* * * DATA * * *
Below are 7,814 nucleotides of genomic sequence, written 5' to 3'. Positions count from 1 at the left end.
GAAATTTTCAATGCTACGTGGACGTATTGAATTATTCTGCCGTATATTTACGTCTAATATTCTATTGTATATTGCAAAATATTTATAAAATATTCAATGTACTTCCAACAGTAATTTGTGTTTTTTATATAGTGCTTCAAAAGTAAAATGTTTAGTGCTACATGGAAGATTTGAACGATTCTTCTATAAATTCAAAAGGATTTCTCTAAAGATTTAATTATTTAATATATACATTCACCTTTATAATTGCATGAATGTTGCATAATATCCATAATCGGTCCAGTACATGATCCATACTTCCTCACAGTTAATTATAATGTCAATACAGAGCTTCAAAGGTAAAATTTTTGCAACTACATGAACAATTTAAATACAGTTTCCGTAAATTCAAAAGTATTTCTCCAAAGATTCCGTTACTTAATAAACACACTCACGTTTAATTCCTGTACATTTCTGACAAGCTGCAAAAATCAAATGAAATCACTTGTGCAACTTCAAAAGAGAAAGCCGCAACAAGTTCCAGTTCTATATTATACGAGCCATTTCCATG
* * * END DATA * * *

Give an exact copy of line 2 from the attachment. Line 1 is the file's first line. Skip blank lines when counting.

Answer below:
GAAATTTTCAATGCTACGTGGACGTATTGAATTATTCTGCCGTATATTTACGTCTAATATTCTATTGTATATTGCAAAATATTTATAAAATATTCAATGTACTTCCAACAGTAATTTGTGTTTTTTATATAGTGCTTCAAAAGTAAAATGTTTAGTGCTACATGGAAGATTTGAACGATTCTTCTATAAATTCAAAAGGATTTCTCTAAAGATTTAATTATTTAATATATACATTCACCTTTATAATTGCATGAATGTTGCATAATATCCATAATCGGTCCAGTACATGATCCATACTTCCTCACAGTTAATTATAATGTCAATACAGAGCTTCAAAGGTAAAATTTTTGCAACTACATGAACAATTTAAATACAGTTTCCGTAAATTCAAAAGTATTTCTCCAAAGATTCCGTTACTTAATAAACACACTCACGTTTAATTCCTGTACATTTCTGACAAGCTGCAAAAATCAAATGAAATCACTTGTGCAACTTCAAAAGAGAAAGCCGCAACAAGTTCCAGTTCTATATTATACGAGCCATTTCCATG